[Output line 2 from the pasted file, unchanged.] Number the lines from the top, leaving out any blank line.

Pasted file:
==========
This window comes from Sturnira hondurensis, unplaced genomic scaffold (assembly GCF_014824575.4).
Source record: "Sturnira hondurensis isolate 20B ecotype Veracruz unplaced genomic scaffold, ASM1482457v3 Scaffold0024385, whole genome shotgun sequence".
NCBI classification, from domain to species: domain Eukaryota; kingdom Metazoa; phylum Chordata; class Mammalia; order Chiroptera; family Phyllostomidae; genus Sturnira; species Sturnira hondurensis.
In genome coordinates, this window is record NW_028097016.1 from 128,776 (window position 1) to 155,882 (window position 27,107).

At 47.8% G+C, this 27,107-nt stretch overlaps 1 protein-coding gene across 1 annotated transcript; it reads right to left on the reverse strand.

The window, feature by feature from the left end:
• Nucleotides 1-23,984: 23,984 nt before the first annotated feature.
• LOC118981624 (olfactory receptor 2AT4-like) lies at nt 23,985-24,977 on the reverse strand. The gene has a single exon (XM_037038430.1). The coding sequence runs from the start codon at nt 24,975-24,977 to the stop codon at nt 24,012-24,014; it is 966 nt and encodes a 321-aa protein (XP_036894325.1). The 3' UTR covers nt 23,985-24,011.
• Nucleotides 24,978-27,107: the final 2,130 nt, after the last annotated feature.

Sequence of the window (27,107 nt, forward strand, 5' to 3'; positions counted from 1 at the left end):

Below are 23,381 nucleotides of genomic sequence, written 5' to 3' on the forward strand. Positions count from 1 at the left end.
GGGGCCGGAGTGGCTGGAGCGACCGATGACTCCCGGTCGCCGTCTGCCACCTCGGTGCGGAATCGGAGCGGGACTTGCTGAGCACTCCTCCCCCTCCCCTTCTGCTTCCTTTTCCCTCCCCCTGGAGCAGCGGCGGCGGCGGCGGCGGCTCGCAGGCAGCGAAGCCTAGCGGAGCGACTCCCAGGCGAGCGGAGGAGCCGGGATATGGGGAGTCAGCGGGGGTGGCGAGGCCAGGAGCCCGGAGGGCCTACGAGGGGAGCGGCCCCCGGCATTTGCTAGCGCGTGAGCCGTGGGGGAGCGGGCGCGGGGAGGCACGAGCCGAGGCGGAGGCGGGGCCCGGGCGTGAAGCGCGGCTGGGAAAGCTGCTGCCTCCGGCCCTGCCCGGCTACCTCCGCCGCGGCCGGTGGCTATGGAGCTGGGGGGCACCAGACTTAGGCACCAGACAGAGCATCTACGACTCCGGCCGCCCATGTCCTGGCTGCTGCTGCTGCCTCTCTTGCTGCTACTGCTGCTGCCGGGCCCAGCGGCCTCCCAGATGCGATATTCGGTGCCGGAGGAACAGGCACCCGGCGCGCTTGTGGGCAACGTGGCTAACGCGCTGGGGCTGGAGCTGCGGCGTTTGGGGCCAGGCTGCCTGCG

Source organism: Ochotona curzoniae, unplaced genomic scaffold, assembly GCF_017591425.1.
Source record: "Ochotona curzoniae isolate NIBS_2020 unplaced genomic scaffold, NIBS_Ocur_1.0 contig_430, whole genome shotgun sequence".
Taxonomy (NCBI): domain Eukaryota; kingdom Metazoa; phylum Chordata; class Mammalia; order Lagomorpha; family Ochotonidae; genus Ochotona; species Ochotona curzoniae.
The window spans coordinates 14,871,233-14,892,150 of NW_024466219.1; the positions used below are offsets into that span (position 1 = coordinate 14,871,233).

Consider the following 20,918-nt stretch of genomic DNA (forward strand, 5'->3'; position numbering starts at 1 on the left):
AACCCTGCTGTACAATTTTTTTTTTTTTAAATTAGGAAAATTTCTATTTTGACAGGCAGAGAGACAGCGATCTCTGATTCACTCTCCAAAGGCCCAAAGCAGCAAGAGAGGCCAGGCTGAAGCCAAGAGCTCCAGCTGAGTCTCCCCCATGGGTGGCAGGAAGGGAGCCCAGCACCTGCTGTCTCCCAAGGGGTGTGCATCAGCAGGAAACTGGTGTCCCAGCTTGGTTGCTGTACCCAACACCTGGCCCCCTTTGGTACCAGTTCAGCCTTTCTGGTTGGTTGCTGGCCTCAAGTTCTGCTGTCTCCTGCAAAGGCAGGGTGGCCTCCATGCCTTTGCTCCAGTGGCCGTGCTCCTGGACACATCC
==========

Source record: "Sturnira hondurensis isolate 20B ecotype Veracruz unplaced genomic scaffold, ASM1482457v3 Scaffold0024385, whole genome shotgun sequence".